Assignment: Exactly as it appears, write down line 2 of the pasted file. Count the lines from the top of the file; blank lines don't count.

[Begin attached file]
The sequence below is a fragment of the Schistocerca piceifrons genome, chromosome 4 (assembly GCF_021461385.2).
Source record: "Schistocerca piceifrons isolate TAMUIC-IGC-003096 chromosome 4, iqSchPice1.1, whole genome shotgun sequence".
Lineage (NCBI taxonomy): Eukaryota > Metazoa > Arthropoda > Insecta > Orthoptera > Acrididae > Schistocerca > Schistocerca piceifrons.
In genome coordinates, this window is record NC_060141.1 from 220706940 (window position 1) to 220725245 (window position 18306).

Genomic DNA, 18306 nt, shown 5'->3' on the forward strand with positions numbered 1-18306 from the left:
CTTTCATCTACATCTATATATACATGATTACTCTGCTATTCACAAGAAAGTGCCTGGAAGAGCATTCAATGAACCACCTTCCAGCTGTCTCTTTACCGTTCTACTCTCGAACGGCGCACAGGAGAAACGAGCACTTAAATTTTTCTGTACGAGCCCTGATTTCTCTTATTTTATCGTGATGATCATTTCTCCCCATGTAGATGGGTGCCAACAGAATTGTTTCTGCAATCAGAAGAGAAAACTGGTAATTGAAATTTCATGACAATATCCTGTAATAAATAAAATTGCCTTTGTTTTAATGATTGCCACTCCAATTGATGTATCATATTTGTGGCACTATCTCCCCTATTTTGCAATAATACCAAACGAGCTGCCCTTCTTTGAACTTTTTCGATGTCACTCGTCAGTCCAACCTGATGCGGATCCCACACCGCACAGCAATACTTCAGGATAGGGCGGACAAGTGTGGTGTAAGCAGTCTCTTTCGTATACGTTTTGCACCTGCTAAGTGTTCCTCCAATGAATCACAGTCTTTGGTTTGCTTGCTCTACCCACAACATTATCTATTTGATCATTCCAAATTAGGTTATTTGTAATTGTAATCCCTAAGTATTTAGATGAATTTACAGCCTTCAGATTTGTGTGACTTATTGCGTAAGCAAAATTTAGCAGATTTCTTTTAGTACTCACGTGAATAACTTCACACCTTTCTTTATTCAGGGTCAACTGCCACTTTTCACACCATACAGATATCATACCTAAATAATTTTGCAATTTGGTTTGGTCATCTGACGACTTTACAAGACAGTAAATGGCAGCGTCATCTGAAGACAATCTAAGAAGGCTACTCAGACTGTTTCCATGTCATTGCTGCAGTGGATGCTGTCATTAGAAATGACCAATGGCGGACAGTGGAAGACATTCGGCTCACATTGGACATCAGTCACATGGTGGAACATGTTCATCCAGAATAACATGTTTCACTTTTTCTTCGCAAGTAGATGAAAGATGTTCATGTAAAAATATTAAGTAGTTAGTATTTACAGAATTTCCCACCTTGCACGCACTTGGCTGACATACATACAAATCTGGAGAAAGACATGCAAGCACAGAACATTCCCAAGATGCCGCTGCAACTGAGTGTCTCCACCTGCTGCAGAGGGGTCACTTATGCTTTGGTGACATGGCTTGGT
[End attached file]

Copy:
Source record: "Schistocerca piceifrons isolate TAMUIC-IGC-003096 chromosome 4, iqSchPice1.1, whole genome shotgun sequence".